The base is a snippet of double-sided PCB with copper tape soldered around the edges. I drilled the holes slightly oversize and soldered copper tape there, giving the top foil a direct connection to the terminals. The raggedy slot looks like it came from a hacksaw; no false advertising there.
The meter reports 6.5 pF of stray capacitance and nulls it to zero as usual. Without the fixture, it shows 2.5 pF.
With the crystal in that position, the meter measures Cpar, the parasitic capacitance from both terminals to the can, which should be (roughly) twice the capacitance from either terminal to the can.
Two more clips measure C0, the plate-to-plate capacitance:
The meter drive is about 200 mV at 700 kHz, far away from resonance. Assuming the resonator’s effective series resistance is 25 kΩ (tuning forks aren’t crystals!), it’s dissipating 1.5 µW (and less as the ESR goes up). That may be slightly hot for some resonators, but it’s surely survivable.
Some preliminary data on five 32.768 kHz crystals shows Cpar = 0.4 pF and C0 = 0.9 pF. I don’t trust those numbers very much, but they’re reproducible within 0.1-ish pF.
(*) Almost All Digital Electronics and its website vanished after the owner died; the meter continues to work fine. The cheap knockoffs flooding eBay and Amazon may get you close to the goal.
Apparently she wanted to use the bird feeder atop the post festooned with plastic squirrel deterrence. Not being Elastigirl, she couldn’t quite stretch from rail to feeder, eventually gave up trying, and flapped to the driveway.
We’ve been turkey-watching for nearly two decades, it’s been eight years since we saw a turkey on the patio, and a few days after I set up the yard camera, shazam, this bird shows off for my friend in Raleigh while I’m in the Basement Laboratory. I’m insane with jealousy.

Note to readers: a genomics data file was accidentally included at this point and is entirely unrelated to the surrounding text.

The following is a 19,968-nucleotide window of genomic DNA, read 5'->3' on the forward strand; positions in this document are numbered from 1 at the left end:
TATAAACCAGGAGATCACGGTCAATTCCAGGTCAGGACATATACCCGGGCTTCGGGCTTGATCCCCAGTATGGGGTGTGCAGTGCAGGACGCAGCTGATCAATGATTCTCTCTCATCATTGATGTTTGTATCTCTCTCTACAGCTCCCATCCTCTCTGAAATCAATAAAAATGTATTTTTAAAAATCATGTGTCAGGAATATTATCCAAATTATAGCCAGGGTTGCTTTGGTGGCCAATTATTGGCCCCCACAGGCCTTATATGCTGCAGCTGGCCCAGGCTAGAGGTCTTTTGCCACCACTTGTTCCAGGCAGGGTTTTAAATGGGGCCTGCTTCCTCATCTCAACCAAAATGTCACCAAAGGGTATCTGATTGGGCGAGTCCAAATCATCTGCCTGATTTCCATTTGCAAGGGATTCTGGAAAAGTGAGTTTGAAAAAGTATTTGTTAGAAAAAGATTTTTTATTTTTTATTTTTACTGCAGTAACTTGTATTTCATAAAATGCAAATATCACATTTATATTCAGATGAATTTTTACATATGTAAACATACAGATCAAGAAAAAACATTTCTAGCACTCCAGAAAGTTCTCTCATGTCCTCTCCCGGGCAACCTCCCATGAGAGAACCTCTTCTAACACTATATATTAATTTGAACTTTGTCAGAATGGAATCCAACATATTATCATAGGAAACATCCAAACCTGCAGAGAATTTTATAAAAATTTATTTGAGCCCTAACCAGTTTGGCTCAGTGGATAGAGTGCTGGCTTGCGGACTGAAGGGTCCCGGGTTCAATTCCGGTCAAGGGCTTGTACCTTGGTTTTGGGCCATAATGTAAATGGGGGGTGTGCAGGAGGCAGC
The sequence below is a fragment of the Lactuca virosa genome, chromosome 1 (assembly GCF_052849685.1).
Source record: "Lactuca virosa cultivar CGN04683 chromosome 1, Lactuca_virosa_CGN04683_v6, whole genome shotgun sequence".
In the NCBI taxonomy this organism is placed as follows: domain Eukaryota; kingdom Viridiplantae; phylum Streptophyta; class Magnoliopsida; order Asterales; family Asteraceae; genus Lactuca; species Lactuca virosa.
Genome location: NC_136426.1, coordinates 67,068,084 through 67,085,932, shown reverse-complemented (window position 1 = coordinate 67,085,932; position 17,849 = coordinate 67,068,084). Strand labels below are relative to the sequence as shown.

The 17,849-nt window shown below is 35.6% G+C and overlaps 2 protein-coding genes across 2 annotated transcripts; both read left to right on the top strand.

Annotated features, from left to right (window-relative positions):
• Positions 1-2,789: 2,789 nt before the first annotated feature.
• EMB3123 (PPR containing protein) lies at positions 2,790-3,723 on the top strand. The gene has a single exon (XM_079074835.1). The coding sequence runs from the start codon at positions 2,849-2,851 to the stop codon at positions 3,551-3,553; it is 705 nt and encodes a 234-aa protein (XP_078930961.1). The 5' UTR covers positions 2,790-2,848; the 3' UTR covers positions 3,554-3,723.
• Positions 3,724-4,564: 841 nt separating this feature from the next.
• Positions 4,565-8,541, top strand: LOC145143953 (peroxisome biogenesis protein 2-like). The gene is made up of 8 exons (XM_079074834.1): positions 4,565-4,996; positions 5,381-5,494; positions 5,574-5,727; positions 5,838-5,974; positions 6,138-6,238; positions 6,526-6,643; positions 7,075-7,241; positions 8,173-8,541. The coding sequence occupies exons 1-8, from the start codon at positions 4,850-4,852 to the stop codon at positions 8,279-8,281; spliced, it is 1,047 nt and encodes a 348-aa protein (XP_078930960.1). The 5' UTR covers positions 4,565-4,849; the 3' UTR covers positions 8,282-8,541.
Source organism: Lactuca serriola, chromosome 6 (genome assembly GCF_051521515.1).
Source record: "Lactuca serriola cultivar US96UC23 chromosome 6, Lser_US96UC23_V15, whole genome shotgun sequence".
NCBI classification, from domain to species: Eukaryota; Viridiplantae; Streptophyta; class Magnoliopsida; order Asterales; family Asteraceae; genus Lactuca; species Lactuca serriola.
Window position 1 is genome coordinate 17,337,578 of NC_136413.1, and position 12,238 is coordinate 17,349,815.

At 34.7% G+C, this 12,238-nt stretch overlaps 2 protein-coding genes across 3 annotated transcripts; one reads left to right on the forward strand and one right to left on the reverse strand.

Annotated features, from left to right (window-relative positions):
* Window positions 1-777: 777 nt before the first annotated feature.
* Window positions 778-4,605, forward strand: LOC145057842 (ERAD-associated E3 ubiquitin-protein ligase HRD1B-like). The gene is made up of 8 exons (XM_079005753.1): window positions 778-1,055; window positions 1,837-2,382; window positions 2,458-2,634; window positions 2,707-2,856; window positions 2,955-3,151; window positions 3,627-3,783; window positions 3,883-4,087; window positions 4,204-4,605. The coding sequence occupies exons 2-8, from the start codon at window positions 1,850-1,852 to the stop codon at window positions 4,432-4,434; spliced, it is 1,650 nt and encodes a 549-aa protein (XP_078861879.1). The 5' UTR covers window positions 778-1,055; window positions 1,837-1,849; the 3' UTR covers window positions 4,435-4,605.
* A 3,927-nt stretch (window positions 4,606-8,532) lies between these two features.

In point of fact, turkeys seem perfectly aware of people inside the house, so it’s not surprising they avoid the patio. When we move close to a window, the flock decides it has business elsewhere and, generally without haste or confusion, flows over the hill and away.
Obviously, I must set up motion detection and capture some images …
We spotted this on our regular walk around the block:
The horizontal rails have a latching ramp that’s good enough in most circumstances:
Perhaps those latches released as designed under an overload. The snowplow would have been traveling toward us on that side of the road and pushed the snow against the fence panels hard enough to dislodge the rail latches from their sockets.
I suppose they can zip the fence panels back in place, one by one, without rebuilding the whole affair.
Thinking of a 60 kHz crystal filter front end for the WWVB receiver brought a little bag of 32.768 kHz crystals to the surface; I figured I could use them as crash test dummies while a bag of 60 kHz crystals travels around the planet. Come to find out they don’t behave quite like crystals and a bit of investigation shows the little cans contain tuning fork resonators, not crystal slabs.